Bouzid W.,Jean-Francois Champollion University Center for Teaching and Research |
Stefka J.,University of South Bohemia |
Stefka J.,Natural History Museum in London |
Bahri-Sfar L.,Unite de Recherche Biologie |
And 9 more authors.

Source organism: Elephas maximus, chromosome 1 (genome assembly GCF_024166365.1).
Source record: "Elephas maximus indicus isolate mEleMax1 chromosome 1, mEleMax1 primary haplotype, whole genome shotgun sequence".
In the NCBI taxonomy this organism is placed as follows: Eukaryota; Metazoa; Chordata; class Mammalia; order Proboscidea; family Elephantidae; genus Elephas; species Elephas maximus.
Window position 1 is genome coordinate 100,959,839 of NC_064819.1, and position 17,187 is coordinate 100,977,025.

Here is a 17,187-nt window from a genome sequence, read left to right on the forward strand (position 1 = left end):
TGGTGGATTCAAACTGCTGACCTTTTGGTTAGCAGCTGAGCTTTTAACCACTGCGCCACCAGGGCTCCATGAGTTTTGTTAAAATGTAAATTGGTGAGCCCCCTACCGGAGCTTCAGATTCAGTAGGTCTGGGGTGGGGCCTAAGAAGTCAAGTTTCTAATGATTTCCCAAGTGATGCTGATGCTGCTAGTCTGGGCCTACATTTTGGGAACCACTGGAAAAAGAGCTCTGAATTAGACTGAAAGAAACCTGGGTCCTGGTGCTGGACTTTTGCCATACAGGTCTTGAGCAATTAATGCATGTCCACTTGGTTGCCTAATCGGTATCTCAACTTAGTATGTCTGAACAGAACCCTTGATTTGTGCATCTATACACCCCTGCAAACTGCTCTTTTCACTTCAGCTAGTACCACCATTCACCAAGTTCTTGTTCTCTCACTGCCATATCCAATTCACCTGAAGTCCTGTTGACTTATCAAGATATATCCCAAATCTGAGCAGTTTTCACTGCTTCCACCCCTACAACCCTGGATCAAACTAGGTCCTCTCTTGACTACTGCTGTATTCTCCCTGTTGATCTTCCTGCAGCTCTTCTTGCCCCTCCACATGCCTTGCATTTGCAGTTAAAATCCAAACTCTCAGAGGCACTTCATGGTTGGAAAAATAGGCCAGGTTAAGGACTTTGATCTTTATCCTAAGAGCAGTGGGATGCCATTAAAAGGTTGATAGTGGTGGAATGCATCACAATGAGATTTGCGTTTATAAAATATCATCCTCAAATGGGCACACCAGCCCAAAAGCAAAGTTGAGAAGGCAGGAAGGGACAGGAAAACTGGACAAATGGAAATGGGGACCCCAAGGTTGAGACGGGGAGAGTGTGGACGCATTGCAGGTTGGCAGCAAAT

Introduced species have the potential to outperform natives via the introduction of new parasites to which the native ecosystem is vulnerable. Cryptic diversity within an invasive species can obscure invasion patterns and confound proper management measures. The aim of this study is to use coalescent theory based methodology to trace recent routes of invasion in populations of Ligula intestinalis, a globally distributed fish parasite possessing both native and recently introduced populations in North Africa. Molecular analyses of mitochondrial DNA discerned a pronounced genetic divergence between introduced and native populations. Distribution of mitochondrial haplotypes demonstrated common origin of European populations with North African parasites sampled from introduced fish species in Tunisia. To test the suggested pathway of introduction, microsatellite data were examined in a model-based coalescent analysis using the software MIGRATE, where Europe to Tunisia direction of migration was favoured over alternative hypotheses of gene flow. Specificity of Tunisian populations to different host species was assessed in an epidemiologic survey confirming prevailing host-based division between introduced and native parasites in North Africa. This approach combining advanced analysis of molecular markers with host-specificity data allows revealing the evolution of host-parasite interactions following biological invasion and provides basis for devising future management measurements. © 2013 Springer Science+Business Media Dordrecht. Source